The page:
Effectiveness and Cost-Effectiveness of Diabetes Prevention Among Adherent Participants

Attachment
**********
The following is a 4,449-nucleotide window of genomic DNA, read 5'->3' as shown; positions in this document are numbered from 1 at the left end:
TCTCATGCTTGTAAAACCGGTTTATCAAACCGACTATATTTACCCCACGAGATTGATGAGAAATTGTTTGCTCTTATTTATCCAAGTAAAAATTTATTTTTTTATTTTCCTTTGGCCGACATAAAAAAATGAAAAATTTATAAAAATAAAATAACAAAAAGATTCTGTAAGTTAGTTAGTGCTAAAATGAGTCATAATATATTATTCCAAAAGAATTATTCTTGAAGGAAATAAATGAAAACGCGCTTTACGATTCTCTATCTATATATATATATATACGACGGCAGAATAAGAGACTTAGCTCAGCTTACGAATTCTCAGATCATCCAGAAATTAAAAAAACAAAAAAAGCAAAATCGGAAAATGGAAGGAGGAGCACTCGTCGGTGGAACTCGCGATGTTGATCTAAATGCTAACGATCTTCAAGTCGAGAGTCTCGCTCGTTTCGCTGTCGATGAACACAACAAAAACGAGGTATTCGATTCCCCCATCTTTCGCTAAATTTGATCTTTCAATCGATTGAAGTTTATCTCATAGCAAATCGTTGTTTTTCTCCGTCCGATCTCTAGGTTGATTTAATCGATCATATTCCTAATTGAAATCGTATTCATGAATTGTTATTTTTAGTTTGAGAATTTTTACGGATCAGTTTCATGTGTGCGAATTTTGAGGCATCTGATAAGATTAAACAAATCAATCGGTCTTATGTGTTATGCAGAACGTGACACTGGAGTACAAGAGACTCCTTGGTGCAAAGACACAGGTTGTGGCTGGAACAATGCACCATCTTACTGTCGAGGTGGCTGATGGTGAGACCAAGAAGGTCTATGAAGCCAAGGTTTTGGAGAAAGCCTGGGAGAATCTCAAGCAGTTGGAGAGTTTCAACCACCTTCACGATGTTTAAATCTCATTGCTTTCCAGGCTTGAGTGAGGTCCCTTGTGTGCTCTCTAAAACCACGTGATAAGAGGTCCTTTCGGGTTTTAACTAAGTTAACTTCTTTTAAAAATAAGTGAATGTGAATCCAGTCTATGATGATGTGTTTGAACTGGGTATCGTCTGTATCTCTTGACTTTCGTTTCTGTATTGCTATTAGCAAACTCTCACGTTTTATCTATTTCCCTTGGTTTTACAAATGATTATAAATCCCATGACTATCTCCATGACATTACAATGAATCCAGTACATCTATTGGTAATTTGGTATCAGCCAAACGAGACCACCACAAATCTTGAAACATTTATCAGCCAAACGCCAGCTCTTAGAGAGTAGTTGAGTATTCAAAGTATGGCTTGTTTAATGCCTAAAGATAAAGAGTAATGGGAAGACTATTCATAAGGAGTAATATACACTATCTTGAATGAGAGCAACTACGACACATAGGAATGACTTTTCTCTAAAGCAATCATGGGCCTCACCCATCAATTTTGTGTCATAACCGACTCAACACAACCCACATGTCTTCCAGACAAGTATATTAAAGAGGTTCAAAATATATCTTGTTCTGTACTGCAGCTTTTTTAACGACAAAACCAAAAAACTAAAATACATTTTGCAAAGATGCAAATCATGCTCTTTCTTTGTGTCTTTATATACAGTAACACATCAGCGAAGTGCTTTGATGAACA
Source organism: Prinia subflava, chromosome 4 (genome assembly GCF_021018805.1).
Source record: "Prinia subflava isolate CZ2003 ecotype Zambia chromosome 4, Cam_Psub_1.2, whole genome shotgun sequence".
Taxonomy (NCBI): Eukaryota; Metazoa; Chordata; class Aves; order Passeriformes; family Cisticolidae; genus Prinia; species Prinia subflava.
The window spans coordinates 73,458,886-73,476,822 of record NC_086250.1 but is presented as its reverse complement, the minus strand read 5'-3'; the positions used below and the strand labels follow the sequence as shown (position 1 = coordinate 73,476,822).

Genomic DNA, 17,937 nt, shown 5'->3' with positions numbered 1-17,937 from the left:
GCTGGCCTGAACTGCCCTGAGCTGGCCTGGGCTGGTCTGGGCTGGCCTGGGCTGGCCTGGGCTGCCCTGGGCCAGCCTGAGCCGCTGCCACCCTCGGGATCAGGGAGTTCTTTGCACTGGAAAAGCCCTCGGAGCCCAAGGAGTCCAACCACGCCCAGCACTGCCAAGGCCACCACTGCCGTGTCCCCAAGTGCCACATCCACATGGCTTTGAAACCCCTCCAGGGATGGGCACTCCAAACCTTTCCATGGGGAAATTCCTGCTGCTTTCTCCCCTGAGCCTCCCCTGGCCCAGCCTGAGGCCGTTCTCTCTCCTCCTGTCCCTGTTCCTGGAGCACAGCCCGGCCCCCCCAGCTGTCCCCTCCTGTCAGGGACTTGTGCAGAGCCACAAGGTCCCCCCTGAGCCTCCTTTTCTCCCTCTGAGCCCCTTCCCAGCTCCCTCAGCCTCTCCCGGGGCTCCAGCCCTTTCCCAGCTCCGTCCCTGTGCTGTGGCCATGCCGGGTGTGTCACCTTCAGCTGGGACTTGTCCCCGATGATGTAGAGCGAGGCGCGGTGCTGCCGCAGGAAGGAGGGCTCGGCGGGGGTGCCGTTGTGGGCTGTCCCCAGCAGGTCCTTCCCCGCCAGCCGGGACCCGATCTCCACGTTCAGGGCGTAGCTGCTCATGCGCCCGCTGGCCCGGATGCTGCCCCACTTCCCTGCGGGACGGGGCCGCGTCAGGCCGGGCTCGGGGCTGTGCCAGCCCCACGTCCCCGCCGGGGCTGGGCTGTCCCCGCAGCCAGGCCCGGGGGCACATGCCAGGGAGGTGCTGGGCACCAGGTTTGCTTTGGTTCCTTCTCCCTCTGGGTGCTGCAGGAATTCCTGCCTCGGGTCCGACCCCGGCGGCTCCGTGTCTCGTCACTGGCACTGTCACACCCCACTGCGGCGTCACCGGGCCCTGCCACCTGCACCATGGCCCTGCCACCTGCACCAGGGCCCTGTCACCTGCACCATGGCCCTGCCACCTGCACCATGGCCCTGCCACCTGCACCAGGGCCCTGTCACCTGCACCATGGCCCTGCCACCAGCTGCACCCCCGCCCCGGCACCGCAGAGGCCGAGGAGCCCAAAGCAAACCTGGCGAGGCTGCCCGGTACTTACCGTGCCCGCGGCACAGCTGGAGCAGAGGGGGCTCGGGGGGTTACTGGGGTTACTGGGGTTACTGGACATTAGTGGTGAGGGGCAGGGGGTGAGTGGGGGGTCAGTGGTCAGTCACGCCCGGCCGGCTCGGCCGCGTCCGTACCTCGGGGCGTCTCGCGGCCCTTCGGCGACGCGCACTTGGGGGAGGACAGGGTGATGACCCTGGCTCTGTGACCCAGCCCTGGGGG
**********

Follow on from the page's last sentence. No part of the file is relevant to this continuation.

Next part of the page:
Objectives: We report the 10-year effectiveness and within-trial cost-effectiveness of the Diabetes Prevention Program (DPP) and its Outcomes Study (DPPOS) interventions among participants who were adherent to the interventions. Study Design: DPP was a 3-year randomized clinical trial followed by 7 years of open-label modified intervention follow-up. Methods: Data on resource utilization, cost, and quality of life were collected prospectively. Economic analyses were performed from health system and societal perspectives. Lifestyle adherence was defined as achieving and maintaining a 5% reduction in initial body weight, and metformin adherence as taking metformin at 80% of study visits. Results: The relative risk reduction was 49.4% among adherent lifestyle participants and 20.8% among adherent metformin participants compared with placebo. Over 10 years, the cumulative, undiscounted, per capita direct medical costs of the interventions, as implemented during the DPP, were greater for adherent lifestyle participants ($4810) than adherent metformin participants ($2934) or placebo ($768). Over 10 years, the cumulative, per capita non-interventionrelated direct medical costs were $4250 greater for placebo participants compared with adherent lifestyle participants and $3251 greater compared with adherent metformin participants. The cumulative quality-adjusted life-years (QALYs) accrued over 10 years were greater for lifestyle (6.80) than metformin (6.74) or placebo (6.67). Without discounting, from a modified societal perspective (excluding participant time) and a full societal perspective (including participant time), lifestyle cost < $5000 per QALY-gained and metformin was cost saving compared with placebo. Conclusions: Over 10 years, lifestyle intervention and metformin were cost-effective or cost saving compared with placebo. These analyses confirm that lifestyle and metformin represent a good value for money.
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